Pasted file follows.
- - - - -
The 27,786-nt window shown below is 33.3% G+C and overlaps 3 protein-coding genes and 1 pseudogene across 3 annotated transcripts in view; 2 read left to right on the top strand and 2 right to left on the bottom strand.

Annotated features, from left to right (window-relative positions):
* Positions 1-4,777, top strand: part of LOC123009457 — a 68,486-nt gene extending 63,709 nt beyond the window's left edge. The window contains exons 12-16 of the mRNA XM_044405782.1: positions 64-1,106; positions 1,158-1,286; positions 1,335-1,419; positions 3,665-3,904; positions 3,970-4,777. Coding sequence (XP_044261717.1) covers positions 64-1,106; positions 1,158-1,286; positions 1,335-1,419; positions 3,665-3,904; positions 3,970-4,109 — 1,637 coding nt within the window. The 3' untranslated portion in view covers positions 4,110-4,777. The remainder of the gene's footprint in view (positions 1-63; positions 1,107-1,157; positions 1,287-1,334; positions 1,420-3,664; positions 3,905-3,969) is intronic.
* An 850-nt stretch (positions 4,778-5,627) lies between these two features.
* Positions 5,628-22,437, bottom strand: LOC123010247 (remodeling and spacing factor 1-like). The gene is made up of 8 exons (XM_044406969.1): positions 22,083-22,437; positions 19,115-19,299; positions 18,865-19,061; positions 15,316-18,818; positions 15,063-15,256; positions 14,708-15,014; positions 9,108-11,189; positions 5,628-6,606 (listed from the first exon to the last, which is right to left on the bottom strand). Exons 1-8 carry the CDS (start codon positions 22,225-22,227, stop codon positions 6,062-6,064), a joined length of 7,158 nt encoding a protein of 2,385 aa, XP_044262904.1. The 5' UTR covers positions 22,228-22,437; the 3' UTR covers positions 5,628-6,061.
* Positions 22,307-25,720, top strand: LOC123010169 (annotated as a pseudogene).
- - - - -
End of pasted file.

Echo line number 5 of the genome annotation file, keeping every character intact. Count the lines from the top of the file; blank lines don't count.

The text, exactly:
* Positions 5,628-22,437, bottom strand: LOC123010247 (remodeling and spacing factor 1-like). The gene is made up of 8 exons (XM_044406969.1): positions 22,083-22,437; positions 19,115-19,299; positions 18,865-19,061; positions 15,316-18,818; positions 15,063-15,256; positions 14,708-15,014; positions 9,108-11,189; positions 5,628-6,606 (listed from the first exon to the last, which is right to left on the bottom strand). Exons 1-8 carry the CDS (start codon positions 22,225-22,227, stop codon positions 6,062-6,064), a joined length of 7,158 nt encoding a protein of 2,385 aa, XP_044262904.1. The 5' UTR covers positions 22,228-22,437; the 3' UTR covers positions 5,628-6,061.